Child Care: Babysitter Guidelines
If possible, it is a good idea to interview a potential babysitter before letting him or her care for your children. The interview is a great way to make sure you find the right person to care for your children. Arrange for the sitter to meet your children before babysitting if possible.
It helps to go over some guidelines with babysitters, both at the interview and when you leave the house. This gives the babysitter a better idea of what you expect. Take a tour of the house and point out where to find first aid supplies, fire extinguishers, flashlights, toys, clothing, snacks, and other items. Talk about the fire escape plan and emergency exits. Make sure the sitter knows CPR and has first aid training.
Here is the information to provide to anyone who will take care of your children while you are away:
- Your family name, phone number, address, and the nearest cross street.
- Where you will be, how you can be reached, and when you will return.
- Important phone numbers: police, fire, poison control center, hospital, children's doctor, ambulance. Post near the phone.
- The name and phone number of a nearby friend, neighbor, or relative.
- Children's names, ages, weights, any food allergies or medical conditions, and information about needed medicines.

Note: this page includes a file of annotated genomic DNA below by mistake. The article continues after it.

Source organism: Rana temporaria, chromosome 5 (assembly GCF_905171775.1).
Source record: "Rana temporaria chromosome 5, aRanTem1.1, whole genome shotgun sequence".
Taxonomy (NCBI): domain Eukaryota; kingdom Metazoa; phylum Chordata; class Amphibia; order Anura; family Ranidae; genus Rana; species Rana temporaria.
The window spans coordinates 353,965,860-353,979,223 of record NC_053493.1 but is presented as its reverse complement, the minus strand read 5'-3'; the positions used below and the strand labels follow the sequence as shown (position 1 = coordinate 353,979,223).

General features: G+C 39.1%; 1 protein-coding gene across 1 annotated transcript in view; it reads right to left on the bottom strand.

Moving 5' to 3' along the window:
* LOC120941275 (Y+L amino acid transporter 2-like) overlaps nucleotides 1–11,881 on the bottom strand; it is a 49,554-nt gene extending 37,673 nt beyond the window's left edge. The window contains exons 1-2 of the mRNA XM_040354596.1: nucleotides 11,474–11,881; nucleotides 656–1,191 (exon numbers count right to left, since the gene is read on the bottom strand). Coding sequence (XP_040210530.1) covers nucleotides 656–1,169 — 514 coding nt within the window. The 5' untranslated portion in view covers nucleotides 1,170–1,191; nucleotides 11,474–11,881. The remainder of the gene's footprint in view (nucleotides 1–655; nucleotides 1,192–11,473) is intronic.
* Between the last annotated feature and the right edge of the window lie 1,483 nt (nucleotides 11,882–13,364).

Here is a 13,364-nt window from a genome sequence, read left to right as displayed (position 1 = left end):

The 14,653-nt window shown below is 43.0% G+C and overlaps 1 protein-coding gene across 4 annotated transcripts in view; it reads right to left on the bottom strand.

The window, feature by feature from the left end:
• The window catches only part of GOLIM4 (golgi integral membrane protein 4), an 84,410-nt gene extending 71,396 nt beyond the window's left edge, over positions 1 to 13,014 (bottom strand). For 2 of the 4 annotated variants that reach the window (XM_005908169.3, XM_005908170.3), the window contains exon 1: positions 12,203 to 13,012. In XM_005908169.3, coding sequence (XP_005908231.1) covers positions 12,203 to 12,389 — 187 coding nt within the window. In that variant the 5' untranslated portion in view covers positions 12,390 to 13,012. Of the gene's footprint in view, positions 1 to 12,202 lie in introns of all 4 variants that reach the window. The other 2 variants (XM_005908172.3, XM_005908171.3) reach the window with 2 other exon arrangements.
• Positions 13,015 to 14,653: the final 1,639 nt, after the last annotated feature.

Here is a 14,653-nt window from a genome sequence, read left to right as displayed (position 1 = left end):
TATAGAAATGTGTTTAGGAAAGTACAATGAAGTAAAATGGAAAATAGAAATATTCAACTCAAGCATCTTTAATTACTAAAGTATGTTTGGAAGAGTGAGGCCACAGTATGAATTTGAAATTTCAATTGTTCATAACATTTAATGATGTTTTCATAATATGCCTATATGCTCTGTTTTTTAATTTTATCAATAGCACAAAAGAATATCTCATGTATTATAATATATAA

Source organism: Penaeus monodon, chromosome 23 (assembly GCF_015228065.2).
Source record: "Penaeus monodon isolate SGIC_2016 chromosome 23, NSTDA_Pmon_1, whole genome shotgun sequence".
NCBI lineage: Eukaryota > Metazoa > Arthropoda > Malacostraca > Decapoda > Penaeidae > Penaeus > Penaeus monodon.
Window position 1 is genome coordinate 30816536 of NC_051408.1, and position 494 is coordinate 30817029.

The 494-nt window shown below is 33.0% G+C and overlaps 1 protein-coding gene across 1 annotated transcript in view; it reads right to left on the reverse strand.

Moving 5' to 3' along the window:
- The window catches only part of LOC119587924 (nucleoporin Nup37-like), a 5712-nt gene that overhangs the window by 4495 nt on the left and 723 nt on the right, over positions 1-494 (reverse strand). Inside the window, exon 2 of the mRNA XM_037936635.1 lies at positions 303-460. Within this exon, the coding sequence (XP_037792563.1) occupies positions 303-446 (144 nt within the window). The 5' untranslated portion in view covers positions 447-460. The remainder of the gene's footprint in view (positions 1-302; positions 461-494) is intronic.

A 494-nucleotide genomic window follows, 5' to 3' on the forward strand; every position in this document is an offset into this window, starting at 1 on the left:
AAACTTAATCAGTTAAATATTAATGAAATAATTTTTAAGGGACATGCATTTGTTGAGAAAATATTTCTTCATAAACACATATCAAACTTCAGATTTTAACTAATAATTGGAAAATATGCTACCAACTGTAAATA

- Rules about friends visiting, TV and computer use, how to answer the telephone, outdoor play, smoking, and snacks. (Talk about rules that apply to both the children and to the sitter.)
- Warnings about not opening the door to strangers and hanging up immediately on crank callers.
- Instructions about feeding and bathing.
- Special instructions about such things as child's fears, favorite play activities, or family pets.
- Bedtime routines such as brushing teeth, washing hands, favorite bedtime story, light on or off, door open or closed.
- How to handle misbehavior.
- Rules for play and places the children should avoid, such as the garage, basement, office, or swimming pool.
Make sure the sitter never leaves young children unattended or alone in the house, especially while the child is in a high chair, walker, bath, or stroller. Make sure the sitter knows that it is okay to call parents with any questions or concerns.
Written by Donna Warner Manczak, PhD, MPH.
Published by RelayHealth.
Last modified: 2010-12-16
Last reviewed: 2010-06-16
This content is reviewed periodically and is subject to change as new health information becomes
available. The information is intended to inform and educate and is not a replacement for medical
evaluation, advice, diagnosis or treatment by a health care professional.